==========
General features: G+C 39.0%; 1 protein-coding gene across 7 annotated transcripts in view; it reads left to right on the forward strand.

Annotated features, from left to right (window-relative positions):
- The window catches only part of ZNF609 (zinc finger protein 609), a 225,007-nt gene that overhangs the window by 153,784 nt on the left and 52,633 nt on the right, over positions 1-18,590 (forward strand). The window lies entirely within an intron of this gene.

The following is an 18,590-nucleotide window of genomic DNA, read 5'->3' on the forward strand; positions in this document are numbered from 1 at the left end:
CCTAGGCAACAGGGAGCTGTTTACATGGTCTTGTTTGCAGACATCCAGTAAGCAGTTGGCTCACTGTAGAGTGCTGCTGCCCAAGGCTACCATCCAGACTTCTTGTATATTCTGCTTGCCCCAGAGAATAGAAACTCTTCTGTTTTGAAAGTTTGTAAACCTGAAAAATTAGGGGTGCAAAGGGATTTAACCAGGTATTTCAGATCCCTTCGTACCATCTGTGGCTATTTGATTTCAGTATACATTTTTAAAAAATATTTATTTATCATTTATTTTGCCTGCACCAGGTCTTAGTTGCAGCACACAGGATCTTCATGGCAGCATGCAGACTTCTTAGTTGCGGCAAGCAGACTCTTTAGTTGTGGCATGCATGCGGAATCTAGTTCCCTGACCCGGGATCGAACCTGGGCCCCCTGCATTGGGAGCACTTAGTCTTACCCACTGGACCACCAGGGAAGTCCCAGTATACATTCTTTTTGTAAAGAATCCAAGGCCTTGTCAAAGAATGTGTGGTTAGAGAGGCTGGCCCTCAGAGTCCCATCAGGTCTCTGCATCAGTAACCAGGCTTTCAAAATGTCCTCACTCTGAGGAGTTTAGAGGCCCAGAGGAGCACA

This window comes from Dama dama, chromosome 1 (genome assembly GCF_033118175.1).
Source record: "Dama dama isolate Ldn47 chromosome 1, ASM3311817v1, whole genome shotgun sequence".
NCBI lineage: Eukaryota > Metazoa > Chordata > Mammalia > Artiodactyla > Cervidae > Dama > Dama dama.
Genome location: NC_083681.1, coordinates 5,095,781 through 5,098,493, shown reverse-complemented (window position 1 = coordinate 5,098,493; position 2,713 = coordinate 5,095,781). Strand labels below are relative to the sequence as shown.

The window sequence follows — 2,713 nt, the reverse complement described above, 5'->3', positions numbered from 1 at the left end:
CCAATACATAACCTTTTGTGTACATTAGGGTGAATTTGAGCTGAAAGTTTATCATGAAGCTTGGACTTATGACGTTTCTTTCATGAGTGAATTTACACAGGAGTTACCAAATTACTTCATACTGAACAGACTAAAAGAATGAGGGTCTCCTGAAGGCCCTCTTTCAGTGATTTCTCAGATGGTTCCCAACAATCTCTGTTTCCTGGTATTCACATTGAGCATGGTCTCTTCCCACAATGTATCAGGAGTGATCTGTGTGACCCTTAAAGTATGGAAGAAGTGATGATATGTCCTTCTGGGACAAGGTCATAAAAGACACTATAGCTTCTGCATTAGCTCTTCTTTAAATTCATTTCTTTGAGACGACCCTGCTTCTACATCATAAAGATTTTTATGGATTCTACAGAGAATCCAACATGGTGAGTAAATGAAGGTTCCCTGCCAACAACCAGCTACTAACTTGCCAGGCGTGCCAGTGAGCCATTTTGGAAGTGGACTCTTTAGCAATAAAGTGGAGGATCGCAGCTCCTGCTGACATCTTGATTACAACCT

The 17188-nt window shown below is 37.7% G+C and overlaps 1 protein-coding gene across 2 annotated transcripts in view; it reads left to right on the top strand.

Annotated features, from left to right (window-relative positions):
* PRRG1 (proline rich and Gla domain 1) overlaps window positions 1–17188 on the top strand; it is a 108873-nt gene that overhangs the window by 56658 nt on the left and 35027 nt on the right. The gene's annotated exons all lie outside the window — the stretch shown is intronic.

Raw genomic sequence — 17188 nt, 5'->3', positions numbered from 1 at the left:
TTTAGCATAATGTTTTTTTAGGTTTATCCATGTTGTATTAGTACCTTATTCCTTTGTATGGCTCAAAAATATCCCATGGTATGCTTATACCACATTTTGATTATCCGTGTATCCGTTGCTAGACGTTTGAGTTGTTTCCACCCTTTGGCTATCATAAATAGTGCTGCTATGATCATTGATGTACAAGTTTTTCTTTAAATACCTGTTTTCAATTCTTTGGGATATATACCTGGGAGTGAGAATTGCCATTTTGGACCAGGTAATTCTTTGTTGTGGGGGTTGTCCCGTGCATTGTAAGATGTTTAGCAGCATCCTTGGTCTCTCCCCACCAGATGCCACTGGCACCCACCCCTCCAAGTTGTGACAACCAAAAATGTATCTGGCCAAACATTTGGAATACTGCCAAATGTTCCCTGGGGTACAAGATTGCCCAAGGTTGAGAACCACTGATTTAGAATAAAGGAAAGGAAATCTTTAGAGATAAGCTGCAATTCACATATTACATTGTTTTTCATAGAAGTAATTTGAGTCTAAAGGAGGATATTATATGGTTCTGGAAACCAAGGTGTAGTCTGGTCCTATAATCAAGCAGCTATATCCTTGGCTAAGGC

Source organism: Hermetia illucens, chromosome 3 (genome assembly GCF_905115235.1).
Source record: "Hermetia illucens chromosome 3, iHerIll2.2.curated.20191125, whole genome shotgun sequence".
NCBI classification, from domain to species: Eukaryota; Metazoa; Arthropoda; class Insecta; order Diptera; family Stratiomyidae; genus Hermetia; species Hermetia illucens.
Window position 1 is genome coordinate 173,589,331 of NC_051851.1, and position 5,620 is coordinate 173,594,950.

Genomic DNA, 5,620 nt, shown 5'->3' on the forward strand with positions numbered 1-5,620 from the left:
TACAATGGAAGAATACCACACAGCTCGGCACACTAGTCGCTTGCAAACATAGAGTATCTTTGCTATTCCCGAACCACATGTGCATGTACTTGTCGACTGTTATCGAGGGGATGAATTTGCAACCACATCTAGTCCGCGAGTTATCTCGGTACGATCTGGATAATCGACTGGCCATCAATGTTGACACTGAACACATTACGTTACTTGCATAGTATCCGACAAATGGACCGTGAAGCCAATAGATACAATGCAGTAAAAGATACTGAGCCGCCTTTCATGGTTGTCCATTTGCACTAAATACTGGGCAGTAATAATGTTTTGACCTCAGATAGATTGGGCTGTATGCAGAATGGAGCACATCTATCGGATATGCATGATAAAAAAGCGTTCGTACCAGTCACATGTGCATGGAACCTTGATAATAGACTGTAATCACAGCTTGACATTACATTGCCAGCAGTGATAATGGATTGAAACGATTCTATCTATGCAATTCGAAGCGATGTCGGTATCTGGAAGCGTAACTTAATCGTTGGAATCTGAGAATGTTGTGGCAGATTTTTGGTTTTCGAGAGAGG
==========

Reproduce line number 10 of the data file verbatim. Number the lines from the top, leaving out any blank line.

The window sequence follows — 2,713 nt, the reverse complement described above, 5'->3', positions numbered from 1 at the left end: